More than 150,000 Somalis have been forced to flee their homes since late June, including some 23,000 in the last week alone, due to flash and riverine flooding in the Southern regions of Somalia. Rapid assessments indicate that communities in Hirshabelle and South West States are amongst the worst hit. The year has seen extreme flooding, displacing over 650,000 people across the country since the beginning of the year.
Many of the newly displaced are now living in overcrowded, makeshift shelters constructed from old clothes, plastic bags, cardboard and sticks in already dire IDP sites.
Such shelter provides little protection from the harsh weather, and leaves families exposed to increased risk of crimes like robbery and rape.
Food is in short supply and many are going hungry with rising malnutrition in children, leaving them at risk of starvation. In some areas, basic food items, particularly milk and vegetables, have increased in price between 20 and 50 per cent.
Sanitary conditions are poor and access to medical care scarce. Health partners warn of risk of diarrhoea, vector-borne diseases, respiratory-tract infections and other communicable diseases rapidly spreading amongst the displaced population. While there has been no reported major COVID-19 outbreak, testing remains extremely limited and congestion and unsanitary conditions are risks for wide-spread transmission. UNHCR, the UN Refugee Agency, has been providing core relief items such as blankets, jerry cans and plastic sheets, as well as shelter and cash to thousands of affected families. Distributions will continue in the coming days and weeks, reaching a total of some 70,000 people facing heightened vulnerabilities, including women, female/child headed households, disabled persons, the elderly and ill, and vulnerable members of the hosting community.
UNHCR’s assistance is reaching some of the worst affected regions across Banaadir, South West, Hirshabelle, Jubbaland, Puntland, Galmaduug. The Federal Government of Somalia has also responded to the floods, including in recent weeks setting aside USD 500,000 to address the floods in South West state. Despite these interventions, however, more humanitarian support is needed to address insecurities in food, water and sanitation, emergency shelter and health services.
More people risk being displaced as flooding is likely to continue in certain regions. According to the latest flood advisory report by the UN Food and Agriculture Organisation, the Shabelle River’s water levels will continue to rise due to heavy rains.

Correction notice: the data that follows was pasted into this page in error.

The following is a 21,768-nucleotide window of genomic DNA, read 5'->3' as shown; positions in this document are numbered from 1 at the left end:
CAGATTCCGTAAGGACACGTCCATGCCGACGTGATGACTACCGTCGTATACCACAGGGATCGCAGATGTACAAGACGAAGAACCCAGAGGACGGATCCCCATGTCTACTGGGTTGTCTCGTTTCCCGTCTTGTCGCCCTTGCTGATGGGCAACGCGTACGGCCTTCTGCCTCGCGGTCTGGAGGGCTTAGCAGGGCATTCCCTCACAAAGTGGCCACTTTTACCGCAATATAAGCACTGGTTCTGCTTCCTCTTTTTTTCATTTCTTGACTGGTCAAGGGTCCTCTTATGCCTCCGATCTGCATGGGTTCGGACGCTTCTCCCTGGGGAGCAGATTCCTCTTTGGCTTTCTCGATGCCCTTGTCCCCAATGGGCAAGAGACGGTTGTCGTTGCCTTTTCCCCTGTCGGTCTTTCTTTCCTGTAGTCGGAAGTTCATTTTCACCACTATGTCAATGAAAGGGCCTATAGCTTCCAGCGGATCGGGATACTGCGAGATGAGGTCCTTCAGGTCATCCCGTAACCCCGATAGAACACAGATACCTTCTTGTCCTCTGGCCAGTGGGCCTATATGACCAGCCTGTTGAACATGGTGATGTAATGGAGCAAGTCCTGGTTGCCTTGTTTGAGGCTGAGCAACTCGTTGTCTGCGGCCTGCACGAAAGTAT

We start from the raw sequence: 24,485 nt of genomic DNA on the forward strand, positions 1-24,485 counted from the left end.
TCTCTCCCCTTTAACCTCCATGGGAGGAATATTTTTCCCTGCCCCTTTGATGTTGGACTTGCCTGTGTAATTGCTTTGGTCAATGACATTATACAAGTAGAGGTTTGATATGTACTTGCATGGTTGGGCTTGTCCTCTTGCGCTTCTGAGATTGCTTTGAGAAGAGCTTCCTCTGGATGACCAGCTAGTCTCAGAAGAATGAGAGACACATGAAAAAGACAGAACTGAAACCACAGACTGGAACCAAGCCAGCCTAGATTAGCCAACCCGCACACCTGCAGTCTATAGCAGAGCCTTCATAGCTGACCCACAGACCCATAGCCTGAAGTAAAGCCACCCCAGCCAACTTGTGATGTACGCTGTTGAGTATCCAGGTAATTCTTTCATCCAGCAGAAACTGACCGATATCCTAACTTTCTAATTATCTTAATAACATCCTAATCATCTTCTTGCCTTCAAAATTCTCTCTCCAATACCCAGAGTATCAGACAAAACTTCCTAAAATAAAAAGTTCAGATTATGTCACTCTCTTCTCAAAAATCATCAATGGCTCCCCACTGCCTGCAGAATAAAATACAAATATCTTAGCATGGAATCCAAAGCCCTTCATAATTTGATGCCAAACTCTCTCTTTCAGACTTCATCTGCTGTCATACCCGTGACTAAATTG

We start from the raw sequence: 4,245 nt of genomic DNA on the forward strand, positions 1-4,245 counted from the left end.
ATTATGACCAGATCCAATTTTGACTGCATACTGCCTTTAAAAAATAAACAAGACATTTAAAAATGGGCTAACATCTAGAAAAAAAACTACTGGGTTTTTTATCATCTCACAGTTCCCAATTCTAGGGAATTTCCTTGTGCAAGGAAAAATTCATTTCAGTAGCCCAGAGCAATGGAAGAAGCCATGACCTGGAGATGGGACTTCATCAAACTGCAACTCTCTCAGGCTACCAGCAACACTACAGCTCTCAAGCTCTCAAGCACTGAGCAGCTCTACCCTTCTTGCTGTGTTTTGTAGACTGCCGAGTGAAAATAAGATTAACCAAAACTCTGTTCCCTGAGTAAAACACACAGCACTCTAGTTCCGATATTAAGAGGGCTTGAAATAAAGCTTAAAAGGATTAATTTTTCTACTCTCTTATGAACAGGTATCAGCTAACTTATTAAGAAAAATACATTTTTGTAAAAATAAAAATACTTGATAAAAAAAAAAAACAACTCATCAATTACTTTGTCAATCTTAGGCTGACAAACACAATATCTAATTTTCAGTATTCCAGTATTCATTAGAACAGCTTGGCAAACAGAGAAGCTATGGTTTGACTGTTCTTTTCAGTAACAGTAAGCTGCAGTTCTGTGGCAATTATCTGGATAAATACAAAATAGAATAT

The latest floods point to a worrying pattern where extreme weather conditions are increasing in frequency and intensity. Prior to June 2020, flash floods and riverine flooding caused by seasonal rains displaced more than 450,000 in the country. With floods in 2018 and 2019 displacing 281,000 and 416,000 persons respectively, the flood-based displacement figures demonstrate a rising year-to-year trend. Somalia’s re-occurring climate related emergencies result in devastating impact on communities who heavily rely on farming and livestock for their livelihood.
The surging flooding and displacement take place against the backdrop of Somalia’s ongoing fight to curtail the spread of Covid-19, which has a disproportionate impact on the most vulnerable, including the displaced. The Government of Somalia, UNHCR and humanitarian partners continue to work in IDP settlements across the country to provide displaced communities and vulnerable hosting communities with medical equipment, protective personal equipment (PPE), hygiene and sanitation support, and cash assistance. UNHCR urges landlords in the country to uphold a moratorium on evictions in these extremely challenging circumstances.
Urgent support is needed from the international community to support the relief efforts. UNHCR has so far received just 33 per cent of the USD154.4 million needed for its humanitarian efforts in Somalia, including for an estimated 2.6 million IDPs and 30,000 refugees and asylum seekers being hosted in the country.